eISSN: 2084-9850
ISSN: 1897-3116
Pielęgniarstwo Chirurgiczne i Angiologiczne/Surgical and Vascular Nursing
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4/2022
vol. 16
 
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abstract:
Original article

Changes in the walking distance in patients with peripheral arterial disease during walking training and one year after its completion

Anita Kulik
1
,
Ewelina Dušek
2
,
Anna Spannbauer
3, 4
,
Piotr Mika
2

1.
Akademia Wychowania Fizycznego w Poznaniu, Zamiejscowy Wydział Kultury Fizycznej, Gorzów Wielkopolski, Polska
2.
Instytut Rehabilitacji Klinicznej, Akademia Wychowania Fizycznego, Kraków, Polska
3.
Klinika Chirurgii, Wydział Nauk o Zdrowiu, Collegium Medicum Uniwersytet Jagielloński, Kraków, Polska
4.
Szpital Zakonu Bonifratrów św. Jana Grandego, Kraków, Polska
Pielęgniarstwo Chirurgiczne i Angiologiczne 2022; 16(4): 148–153
Online publish date: 2022/12/30
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Introduction
The main aim of the study was to assess the time after which significant changes in walking time appear from the start of training and whether the training model has a differentiating effect on the analysed change. An additional goal was to investigate the differential effect of the training model on the persistence of the training outcome at a time long after its completion.

Material and methods
The study included 59 patients with diagnosed peripheral arterial disease, aged 65 ±7.6 years. The patients participated in supervised walking training on a treadmill for 3 months. The patients were randomized into 2 study groups. Their walking ability was assessed during a walking test on a treadmill. The time of claudication (CPC) and maximum walking time (MCM) were assessed.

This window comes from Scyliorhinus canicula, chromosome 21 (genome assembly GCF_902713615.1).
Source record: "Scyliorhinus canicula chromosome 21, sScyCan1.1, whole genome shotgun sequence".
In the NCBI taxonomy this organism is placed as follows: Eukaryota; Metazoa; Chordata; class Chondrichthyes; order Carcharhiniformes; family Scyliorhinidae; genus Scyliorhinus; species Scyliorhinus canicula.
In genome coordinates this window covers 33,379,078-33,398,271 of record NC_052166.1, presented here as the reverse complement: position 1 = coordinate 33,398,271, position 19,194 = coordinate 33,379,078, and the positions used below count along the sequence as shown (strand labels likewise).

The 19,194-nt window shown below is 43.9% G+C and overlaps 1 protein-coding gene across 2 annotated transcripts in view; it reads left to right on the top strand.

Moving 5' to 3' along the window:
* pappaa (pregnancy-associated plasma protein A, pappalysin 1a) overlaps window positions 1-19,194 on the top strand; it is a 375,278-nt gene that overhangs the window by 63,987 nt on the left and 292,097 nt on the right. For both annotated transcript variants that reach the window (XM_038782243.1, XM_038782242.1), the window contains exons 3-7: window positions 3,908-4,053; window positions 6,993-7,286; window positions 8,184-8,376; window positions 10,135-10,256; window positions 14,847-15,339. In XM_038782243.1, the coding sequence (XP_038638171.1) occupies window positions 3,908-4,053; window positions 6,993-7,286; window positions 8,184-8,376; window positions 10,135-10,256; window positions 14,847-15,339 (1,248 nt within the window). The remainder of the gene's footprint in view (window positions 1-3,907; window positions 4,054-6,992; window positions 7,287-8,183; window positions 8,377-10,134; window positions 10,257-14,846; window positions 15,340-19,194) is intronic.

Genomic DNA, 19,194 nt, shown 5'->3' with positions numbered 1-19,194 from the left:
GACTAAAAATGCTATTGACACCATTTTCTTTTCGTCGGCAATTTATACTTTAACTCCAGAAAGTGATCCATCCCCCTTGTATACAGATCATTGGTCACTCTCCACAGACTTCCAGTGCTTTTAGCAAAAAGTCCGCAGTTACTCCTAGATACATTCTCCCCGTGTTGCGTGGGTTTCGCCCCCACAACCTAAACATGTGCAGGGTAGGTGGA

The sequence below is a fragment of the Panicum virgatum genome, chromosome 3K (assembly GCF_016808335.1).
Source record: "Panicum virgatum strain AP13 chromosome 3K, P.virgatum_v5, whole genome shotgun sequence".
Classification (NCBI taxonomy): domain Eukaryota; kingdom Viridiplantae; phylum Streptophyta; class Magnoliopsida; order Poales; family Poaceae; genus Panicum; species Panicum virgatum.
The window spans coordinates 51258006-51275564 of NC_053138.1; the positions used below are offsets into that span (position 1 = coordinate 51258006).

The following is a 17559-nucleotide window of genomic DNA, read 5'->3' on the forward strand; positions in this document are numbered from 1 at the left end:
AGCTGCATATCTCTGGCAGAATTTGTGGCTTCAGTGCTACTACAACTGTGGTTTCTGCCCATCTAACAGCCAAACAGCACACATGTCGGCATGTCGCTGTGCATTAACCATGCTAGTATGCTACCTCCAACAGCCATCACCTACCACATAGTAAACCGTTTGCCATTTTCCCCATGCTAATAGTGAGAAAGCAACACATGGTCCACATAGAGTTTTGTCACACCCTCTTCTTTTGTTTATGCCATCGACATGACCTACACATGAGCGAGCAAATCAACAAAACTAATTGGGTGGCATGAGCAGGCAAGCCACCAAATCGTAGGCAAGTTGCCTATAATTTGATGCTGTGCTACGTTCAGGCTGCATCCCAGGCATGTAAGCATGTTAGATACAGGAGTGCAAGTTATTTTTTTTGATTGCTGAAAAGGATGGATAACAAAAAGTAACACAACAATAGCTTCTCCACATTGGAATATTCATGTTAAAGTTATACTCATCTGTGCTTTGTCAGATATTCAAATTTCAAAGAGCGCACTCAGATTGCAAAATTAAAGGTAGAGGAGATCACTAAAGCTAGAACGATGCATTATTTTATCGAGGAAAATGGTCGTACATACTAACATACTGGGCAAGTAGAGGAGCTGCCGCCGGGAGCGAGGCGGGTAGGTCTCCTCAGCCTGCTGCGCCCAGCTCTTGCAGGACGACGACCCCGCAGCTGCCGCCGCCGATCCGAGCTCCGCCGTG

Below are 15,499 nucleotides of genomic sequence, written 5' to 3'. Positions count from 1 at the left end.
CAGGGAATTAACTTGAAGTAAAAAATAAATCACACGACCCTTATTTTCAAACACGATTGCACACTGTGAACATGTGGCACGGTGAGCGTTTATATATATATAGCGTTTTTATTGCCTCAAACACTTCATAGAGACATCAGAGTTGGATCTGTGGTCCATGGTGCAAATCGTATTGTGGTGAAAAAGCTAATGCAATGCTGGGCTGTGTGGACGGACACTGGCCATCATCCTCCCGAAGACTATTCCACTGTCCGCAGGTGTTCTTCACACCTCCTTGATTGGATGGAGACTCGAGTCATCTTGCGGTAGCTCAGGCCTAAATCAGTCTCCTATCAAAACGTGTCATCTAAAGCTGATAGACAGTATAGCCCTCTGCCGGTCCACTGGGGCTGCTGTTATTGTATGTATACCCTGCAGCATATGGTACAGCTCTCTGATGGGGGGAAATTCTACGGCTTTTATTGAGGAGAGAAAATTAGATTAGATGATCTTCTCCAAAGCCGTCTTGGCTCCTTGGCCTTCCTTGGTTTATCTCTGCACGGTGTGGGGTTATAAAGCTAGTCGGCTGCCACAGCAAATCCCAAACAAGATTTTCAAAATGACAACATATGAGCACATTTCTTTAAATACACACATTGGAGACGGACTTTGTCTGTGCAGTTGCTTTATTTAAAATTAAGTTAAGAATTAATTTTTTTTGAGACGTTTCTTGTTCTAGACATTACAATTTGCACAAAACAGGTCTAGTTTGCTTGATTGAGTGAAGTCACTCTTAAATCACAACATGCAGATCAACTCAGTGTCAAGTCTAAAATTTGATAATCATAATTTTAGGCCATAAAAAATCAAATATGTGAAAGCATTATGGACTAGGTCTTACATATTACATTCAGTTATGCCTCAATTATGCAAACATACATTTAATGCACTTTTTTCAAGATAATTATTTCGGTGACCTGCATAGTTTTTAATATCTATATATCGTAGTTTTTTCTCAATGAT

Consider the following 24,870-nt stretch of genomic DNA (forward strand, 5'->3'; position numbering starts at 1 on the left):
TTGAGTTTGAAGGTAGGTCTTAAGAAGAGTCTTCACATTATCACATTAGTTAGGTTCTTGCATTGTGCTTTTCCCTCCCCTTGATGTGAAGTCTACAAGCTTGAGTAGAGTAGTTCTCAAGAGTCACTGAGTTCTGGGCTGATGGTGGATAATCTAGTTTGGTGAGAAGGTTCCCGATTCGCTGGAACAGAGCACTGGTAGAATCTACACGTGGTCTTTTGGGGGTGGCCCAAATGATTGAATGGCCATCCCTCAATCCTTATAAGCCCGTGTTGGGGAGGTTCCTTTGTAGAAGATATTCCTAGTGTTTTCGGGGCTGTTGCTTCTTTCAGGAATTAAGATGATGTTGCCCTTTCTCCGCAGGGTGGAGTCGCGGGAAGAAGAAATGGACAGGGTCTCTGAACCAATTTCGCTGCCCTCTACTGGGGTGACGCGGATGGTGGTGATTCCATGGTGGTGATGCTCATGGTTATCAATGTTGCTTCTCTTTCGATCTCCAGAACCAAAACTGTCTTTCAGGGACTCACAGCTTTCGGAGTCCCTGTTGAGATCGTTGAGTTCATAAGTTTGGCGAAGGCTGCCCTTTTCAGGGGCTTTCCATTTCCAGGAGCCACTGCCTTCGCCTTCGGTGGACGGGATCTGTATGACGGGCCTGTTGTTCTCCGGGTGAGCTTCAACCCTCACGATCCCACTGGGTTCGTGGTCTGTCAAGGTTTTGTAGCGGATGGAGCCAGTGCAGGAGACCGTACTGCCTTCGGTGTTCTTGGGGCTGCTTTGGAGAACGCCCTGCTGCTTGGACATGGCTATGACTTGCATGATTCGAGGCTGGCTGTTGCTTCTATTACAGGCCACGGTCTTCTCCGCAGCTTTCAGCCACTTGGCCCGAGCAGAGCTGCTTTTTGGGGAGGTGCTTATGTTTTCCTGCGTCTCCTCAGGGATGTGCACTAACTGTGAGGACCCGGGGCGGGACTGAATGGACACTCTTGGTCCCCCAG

Results
After 8 and 12 weeks, a significant increase in CPC was observed in both study groups (p < 0.05). After 4 and 8 weeks, a significant increase in MCM was observed only in group A (p < 0.05). In group B, significant MCM prolongation was noted after 12 weeks (p < 0.05). The training model did not have a differentiating effect on the maintenance of post-training CPC and MCM improvement after one year.

Conclusions
In patients with intermittent claudication, walking training based on interrupted efforts at the onset of pain is as effective as training based on interrupted walking at moderate pain, which is recommended in the TASC II guidelines. However, the latter leads to a faster improvement in MCM (after just 4 weeks). Both models of walking training are similarly effective in maintaining a significant improvement in walking ability.

keywords:

intermittent claudication, peripheral arterial disease (PAD), supervised exercise training

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